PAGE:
Immatures and Development: The larva makes a small linear mine that expands into an elongated blotch on the underside of the leaf. The blotch is small (typically < 2 mm wide and 7-8 mm long) and becomes tentiform when mature. An indistinct central frass line is usually evident in the linear portion. The larva eventually abandons the blotch and constructs a conical shelter by rolling the tip of the leaf downward into a cone (Braun 1918; Eiseman 2019). This usually involving using the whole leaf. The cocoon is constructed on the underside of the curled leaf.
Larvae ID Requirements: Identifiable from good quality photos, especially where associated with known host plants.
Distribution in North Carolina
Distribution: Populations are known from scattered localities in eastern North America, including Ontario, Quebec, Michigan, Vermont, and Massachusetts, southward to Alabama, Mississippi and Florida (Eiseman, 2019; MPG). As of 2022, we have scattered records of mines or adults from the mountains eastward to the Coastal Plain.
County Map: Clicking on a county returns the records for the species in that county.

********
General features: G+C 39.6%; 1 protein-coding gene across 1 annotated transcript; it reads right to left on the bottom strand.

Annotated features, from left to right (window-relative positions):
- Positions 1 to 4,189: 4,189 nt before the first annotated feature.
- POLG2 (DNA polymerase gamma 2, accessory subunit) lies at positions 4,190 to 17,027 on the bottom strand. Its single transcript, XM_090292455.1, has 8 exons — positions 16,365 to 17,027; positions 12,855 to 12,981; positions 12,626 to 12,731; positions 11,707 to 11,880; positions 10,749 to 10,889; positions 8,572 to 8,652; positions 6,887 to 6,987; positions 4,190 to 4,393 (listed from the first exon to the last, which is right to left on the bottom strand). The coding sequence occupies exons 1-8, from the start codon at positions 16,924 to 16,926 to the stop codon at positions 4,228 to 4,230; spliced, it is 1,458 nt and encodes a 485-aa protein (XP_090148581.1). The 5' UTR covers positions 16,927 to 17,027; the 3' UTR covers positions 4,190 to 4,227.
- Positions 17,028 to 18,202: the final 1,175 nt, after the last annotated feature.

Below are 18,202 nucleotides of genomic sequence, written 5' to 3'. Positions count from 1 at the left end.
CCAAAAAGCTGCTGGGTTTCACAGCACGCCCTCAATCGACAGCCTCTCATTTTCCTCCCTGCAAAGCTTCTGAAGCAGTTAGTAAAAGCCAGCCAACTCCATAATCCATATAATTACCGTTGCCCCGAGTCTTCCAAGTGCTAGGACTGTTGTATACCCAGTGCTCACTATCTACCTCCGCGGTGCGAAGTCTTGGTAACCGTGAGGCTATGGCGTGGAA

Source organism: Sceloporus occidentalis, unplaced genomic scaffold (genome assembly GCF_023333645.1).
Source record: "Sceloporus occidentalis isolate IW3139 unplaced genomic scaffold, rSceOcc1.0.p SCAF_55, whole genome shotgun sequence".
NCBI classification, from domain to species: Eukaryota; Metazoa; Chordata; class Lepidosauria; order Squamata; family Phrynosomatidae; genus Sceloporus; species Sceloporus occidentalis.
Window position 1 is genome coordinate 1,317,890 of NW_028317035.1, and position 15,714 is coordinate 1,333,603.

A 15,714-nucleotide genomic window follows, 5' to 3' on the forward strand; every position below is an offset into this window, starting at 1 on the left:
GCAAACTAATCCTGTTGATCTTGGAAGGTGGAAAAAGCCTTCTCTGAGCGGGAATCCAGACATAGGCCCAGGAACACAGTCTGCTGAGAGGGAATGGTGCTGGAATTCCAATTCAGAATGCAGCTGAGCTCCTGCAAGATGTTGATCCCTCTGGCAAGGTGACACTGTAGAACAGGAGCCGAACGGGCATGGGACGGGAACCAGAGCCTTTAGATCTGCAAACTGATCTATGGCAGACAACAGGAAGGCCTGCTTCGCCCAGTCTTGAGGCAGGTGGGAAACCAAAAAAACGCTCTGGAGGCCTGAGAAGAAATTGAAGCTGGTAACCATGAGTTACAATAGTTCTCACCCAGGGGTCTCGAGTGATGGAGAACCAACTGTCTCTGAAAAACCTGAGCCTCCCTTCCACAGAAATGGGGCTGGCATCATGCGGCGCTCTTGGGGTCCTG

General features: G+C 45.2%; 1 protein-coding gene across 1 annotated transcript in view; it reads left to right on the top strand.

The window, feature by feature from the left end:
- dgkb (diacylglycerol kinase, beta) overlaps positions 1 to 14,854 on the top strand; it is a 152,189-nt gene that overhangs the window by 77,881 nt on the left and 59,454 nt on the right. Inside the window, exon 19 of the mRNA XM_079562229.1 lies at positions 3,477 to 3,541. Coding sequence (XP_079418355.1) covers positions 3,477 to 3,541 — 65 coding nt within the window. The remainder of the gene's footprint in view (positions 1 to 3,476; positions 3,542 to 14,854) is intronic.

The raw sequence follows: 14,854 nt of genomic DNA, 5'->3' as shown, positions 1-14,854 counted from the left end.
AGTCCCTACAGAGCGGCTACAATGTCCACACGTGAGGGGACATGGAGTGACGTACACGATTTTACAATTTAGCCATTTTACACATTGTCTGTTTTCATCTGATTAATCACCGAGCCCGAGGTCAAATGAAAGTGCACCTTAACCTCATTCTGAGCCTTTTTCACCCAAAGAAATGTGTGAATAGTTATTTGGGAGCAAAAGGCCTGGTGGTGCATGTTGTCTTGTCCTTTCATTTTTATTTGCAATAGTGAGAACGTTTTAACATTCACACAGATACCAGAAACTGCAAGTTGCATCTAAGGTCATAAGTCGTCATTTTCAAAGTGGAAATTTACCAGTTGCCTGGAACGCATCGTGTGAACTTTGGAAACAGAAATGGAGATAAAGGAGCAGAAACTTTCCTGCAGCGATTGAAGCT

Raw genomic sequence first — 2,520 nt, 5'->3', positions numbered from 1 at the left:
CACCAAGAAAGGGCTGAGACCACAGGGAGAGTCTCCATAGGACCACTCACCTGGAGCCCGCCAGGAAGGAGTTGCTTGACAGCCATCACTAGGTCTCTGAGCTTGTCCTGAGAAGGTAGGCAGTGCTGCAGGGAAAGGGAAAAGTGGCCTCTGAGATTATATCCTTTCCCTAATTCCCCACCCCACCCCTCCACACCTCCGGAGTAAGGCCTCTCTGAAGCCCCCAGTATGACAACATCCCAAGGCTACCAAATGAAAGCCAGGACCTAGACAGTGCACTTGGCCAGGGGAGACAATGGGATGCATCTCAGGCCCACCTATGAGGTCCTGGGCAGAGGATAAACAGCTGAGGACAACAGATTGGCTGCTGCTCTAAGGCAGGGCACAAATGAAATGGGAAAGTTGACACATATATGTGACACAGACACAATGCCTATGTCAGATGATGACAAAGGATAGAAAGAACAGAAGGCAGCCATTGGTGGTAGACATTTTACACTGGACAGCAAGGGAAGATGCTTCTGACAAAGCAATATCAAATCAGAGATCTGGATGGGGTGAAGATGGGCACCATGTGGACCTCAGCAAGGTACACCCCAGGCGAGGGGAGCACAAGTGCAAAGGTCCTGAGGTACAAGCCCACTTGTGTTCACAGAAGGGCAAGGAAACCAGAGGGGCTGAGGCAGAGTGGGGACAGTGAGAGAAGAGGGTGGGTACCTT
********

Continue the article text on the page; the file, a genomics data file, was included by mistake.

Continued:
Flight Dates:
 High Mountains (HM) ≥ 4,000 ft.
 Low Mountains (LM) < 4,000 ft.
 Piedmont (Pd)
 Coastal Plain (CP)

Click on graph to enlarge
Flight Comments: Local populations appear to have two or more broods per year. Larvae have been found in April, July, and late August in Ohio and Kentucky (Braun 1918; Eiseman 2019). As of 2022, our limited records for adults extend from April through October.
Habitats and Life History
Habitats: Given the large number of host species used, populations likely occur in a wide range of habitats such as old fields, roadsides, rocky woods, and dry to mesic forests.
Larval Host Plants: As the name implies, C. hypericella is a specialist on Hypericum species (St. John's Wort). Eiseman (2019) found this species on Triadenum, which is now generally treated as being a subgroup within the genus Hypericum (Weakley 2015). Species in eastern North America that are used as hosts include H. adpressum, H. cistifolium, H. crux-andreae, H. fraseri, H. hypericoides, H. mutilum, H. prolificum, H. punctatum, H. sphaerocarpum, Hypericum stragulum, H. tetrapetalum, and H. virginicum (Eiseman 2019).
Observation Methods: The adults appear to only rarely visit lights, and searching for leaf mines on Hypericum species may be the most productive way to document local populations.
Wikipedia
See also Habitat Account for St. John's-wort Thickets
Status in North Carolina
Natural Heritage Program Status: